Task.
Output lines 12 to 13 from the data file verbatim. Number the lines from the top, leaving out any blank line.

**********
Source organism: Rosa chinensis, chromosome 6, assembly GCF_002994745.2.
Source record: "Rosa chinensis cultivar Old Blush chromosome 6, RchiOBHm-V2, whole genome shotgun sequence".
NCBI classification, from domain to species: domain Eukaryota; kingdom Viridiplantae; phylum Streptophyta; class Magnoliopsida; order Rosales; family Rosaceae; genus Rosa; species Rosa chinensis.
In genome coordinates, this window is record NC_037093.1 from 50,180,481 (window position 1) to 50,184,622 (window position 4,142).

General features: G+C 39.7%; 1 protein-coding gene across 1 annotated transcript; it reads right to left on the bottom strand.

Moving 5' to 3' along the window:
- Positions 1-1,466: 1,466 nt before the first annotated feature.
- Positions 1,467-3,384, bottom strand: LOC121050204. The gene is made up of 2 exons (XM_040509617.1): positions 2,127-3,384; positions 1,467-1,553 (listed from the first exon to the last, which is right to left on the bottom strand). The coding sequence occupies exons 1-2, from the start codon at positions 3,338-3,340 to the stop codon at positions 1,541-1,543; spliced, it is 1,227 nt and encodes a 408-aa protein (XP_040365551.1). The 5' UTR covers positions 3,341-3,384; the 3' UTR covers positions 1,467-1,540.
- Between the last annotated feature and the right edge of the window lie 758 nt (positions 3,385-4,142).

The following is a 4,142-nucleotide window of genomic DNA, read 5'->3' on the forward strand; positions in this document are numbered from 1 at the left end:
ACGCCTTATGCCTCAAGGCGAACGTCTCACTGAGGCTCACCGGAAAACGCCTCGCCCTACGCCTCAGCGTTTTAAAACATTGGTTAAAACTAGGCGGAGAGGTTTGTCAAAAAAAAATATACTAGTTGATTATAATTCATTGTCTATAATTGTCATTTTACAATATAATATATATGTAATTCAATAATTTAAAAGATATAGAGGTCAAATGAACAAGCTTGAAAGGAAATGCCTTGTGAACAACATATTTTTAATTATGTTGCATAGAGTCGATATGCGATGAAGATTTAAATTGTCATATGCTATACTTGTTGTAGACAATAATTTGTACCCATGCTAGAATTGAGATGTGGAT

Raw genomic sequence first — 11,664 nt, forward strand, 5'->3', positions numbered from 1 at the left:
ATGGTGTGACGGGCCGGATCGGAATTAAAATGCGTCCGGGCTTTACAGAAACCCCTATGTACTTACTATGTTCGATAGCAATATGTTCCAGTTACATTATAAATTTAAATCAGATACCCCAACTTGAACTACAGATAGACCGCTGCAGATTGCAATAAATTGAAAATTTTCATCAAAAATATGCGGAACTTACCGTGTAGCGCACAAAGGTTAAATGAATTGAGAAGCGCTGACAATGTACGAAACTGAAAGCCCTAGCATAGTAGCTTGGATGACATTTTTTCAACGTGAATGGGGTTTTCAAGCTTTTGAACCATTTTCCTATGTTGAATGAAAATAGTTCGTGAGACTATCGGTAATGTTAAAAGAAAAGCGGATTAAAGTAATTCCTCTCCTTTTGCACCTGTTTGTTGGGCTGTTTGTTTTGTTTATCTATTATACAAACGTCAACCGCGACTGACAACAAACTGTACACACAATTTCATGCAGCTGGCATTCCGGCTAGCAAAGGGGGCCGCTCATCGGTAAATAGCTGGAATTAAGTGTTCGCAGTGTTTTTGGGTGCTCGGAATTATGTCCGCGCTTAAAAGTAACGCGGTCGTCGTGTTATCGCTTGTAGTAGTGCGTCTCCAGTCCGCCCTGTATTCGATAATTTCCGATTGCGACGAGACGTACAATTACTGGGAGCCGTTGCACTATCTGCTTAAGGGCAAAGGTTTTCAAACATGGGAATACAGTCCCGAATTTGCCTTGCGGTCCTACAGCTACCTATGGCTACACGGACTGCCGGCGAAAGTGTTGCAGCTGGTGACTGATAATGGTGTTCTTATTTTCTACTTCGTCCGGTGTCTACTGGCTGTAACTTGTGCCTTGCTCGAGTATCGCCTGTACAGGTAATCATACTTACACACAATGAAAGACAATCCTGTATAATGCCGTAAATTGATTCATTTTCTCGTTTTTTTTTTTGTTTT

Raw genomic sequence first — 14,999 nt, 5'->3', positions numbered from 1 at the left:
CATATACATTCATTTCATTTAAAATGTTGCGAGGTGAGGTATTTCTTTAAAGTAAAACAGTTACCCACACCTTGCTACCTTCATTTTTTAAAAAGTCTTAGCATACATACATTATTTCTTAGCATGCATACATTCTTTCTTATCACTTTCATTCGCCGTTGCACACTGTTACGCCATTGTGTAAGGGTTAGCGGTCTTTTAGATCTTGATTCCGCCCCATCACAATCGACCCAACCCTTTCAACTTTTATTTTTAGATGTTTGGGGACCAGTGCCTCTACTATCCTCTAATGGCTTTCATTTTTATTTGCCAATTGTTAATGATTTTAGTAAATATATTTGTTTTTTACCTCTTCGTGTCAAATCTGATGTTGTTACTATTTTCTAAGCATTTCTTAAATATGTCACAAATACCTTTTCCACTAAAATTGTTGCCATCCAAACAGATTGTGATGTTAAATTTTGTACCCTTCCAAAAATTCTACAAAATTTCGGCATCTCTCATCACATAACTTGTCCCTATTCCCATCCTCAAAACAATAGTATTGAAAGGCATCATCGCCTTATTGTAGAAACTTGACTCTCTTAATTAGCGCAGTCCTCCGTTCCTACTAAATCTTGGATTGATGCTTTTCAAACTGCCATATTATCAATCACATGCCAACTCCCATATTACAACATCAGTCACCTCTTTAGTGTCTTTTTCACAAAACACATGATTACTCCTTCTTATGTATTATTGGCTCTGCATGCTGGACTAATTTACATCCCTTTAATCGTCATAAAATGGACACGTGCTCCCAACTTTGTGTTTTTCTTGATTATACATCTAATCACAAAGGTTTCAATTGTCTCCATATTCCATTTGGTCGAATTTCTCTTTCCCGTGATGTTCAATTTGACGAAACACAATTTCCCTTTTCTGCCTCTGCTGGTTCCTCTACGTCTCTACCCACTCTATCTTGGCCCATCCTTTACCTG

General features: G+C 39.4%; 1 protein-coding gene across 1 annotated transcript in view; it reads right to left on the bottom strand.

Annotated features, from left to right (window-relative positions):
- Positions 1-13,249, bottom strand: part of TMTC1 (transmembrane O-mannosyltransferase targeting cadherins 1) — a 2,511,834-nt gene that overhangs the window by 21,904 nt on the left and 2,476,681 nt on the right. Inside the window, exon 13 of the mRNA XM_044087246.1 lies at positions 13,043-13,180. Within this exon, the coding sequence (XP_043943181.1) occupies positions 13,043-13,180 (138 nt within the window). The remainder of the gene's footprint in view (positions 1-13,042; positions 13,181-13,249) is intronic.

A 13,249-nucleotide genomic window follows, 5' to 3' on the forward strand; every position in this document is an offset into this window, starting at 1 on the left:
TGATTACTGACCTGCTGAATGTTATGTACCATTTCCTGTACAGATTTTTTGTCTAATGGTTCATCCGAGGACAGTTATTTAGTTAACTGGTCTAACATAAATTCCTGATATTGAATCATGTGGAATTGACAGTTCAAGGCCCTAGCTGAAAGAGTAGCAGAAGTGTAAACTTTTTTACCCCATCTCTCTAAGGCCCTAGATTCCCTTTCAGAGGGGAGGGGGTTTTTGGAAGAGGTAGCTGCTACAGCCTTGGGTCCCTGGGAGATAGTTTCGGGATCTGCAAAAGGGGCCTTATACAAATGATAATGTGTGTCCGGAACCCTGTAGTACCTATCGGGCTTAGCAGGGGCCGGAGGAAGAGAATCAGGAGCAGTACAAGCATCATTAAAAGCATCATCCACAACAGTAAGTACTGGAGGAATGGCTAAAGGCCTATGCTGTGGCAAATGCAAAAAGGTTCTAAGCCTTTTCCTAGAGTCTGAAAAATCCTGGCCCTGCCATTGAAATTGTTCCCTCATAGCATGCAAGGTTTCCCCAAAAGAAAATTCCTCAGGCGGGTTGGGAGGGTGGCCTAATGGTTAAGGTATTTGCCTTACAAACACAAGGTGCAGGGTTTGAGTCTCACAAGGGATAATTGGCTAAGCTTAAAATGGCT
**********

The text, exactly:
Raw genomic sequence first — 11,664 nt, forward strand, 5'->3', positions numbered from 1 at the left:
ATGGTGTGACGGGCCGGATCGGAATTAAAATGCGTCCGGGCTTTACAGAAACCCCTATGTACTTACTATGTTCGATAGCAATATGTTCCAGTTACATTATAAATTTAAATCAGATACCCCAACTTGAACTACAGATAGACCGCTGCAGATTGCAATAAATTGAAAATTTTCATCAAAAATATGCGGAACTTACCGTGTAGCGCACAAAGGTTAAATGAATTGAGAAGCGCTGACAATGTACGAAACTGAAAGCCCTAGCATAGTAGCTTGGATGACATTTTTTCAACGTGAATGGGGTTTTCAAGCTTTTGAACCATTTTCCTATGTTGAATGAAAATAGTTCGTGAGACTATCGGTAATGTTAAAAGAAAAGCGGATTAAAGTAATTCCTCTCCTTTTGCACCTGTTTGTTGGGCTGTTTGTTTTGTTTATCTATTATACAAACGTCAACCGCGACTGACAACAAACTGTACACACAATTTCATGCAGCTGGCATTCCGGCTAGCAAAGGGGGCCGCTCATCGGTAAATAGCTGGAATTAAGTGTTCGCAGTGTTTTTGGGTGCTCGGAATTATGTCCGCGCTTAAAAGTAACGCGGTCGTCGTGTTATCGCTTGTAGTAGTGCGTCTCCAGTCCGCCCTGTATTCGATAATTTCCGATTGCGACGAGACGTACAATTACTGGGAGCCGTTGCACTATCTGCTTAAGGGCAAAGGTTTTCAAACATGGGAATACAGTCCCGAATTTGCCTTGCGGTCCTACAGCTACCTATGGCTACACGGACTGCCGGCGAAAGTGTTGCAGCTGGTGACTGATAATGGTGTTCTTATTTTCTACTTCGTCCGGTGTCTACTGGCTGTAACTTGTGCCTTGCTCGAGTATCGCCTGTACAGGTAATCATACTTACACACAATGAAAGACAATCCTGTATAATGCCGTAAATTGATTCATTTTCTCGTTTTTTTTTTTGTTTT